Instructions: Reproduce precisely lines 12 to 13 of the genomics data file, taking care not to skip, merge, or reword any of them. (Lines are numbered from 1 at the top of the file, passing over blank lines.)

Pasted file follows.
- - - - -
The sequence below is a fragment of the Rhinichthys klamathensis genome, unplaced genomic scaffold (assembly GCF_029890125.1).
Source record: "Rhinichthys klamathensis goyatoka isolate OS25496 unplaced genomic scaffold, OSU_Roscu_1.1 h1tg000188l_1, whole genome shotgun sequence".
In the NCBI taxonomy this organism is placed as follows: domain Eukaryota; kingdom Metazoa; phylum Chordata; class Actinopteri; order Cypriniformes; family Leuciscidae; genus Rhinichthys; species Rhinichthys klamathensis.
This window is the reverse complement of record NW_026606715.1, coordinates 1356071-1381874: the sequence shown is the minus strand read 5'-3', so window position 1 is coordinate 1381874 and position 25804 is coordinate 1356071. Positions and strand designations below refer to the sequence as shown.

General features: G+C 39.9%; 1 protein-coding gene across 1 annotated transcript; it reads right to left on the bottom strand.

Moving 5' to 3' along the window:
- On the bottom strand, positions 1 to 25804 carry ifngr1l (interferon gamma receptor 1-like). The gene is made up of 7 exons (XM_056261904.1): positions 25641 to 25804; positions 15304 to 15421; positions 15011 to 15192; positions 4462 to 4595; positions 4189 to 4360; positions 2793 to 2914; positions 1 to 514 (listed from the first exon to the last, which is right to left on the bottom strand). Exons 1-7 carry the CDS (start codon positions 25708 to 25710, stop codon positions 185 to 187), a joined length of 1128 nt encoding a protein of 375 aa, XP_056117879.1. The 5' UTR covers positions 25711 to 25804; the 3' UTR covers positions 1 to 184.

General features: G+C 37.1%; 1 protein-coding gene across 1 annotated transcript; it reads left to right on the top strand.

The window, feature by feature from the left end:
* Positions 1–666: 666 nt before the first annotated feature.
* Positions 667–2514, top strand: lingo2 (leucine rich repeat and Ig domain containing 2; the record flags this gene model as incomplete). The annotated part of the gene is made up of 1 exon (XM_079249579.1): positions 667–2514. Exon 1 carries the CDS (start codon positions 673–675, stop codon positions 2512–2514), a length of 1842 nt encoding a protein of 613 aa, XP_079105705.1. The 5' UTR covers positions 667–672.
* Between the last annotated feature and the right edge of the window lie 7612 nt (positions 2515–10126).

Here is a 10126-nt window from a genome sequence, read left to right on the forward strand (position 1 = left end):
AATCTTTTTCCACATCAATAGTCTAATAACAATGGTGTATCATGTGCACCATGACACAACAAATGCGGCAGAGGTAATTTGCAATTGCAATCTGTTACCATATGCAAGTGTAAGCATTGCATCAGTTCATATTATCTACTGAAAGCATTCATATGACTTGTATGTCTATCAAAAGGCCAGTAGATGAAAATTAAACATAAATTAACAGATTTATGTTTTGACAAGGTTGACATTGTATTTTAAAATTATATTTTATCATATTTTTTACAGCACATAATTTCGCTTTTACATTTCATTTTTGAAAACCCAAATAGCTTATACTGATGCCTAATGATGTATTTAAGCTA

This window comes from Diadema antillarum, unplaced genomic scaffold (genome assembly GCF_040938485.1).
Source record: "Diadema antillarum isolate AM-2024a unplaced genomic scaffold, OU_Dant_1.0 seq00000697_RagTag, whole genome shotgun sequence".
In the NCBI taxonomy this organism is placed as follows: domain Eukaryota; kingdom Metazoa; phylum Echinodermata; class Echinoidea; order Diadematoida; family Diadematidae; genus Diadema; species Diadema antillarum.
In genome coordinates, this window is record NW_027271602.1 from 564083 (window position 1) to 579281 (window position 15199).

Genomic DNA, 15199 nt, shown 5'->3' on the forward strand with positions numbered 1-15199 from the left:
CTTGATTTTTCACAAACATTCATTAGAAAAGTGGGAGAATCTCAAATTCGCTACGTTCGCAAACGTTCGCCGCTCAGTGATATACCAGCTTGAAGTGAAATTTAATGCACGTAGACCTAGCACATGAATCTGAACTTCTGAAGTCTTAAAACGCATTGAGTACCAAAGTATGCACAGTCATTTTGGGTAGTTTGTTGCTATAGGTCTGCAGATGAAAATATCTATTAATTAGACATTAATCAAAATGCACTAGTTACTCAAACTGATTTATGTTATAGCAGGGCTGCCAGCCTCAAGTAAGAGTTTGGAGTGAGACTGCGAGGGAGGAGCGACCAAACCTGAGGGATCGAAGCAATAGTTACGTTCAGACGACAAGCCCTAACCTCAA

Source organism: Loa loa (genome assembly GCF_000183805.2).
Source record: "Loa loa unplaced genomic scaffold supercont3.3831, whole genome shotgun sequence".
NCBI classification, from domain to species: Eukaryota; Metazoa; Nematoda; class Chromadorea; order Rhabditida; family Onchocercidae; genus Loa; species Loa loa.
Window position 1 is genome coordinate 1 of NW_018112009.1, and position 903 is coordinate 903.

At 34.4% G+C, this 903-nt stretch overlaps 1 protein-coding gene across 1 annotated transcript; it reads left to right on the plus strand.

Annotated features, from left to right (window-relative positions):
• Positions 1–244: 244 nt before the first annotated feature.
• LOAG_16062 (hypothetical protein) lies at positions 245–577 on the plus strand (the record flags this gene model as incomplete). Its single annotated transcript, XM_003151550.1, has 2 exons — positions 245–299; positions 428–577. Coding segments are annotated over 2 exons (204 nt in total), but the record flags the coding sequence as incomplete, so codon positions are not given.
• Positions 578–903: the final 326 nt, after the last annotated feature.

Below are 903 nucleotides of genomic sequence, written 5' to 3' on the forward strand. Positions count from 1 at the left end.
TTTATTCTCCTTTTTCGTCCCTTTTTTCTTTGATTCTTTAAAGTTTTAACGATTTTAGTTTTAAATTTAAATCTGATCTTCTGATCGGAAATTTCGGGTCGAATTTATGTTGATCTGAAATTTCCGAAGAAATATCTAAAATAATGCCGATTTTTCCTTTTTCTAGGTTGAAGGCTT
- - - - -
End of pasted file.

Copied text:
* Between the last annotated feature and the right edge of the window lie 7612 nt (positions 2515–10126).

Here is a 10126-nt window from a genome sequence, read left to right on the forward strand (position 1 = left end):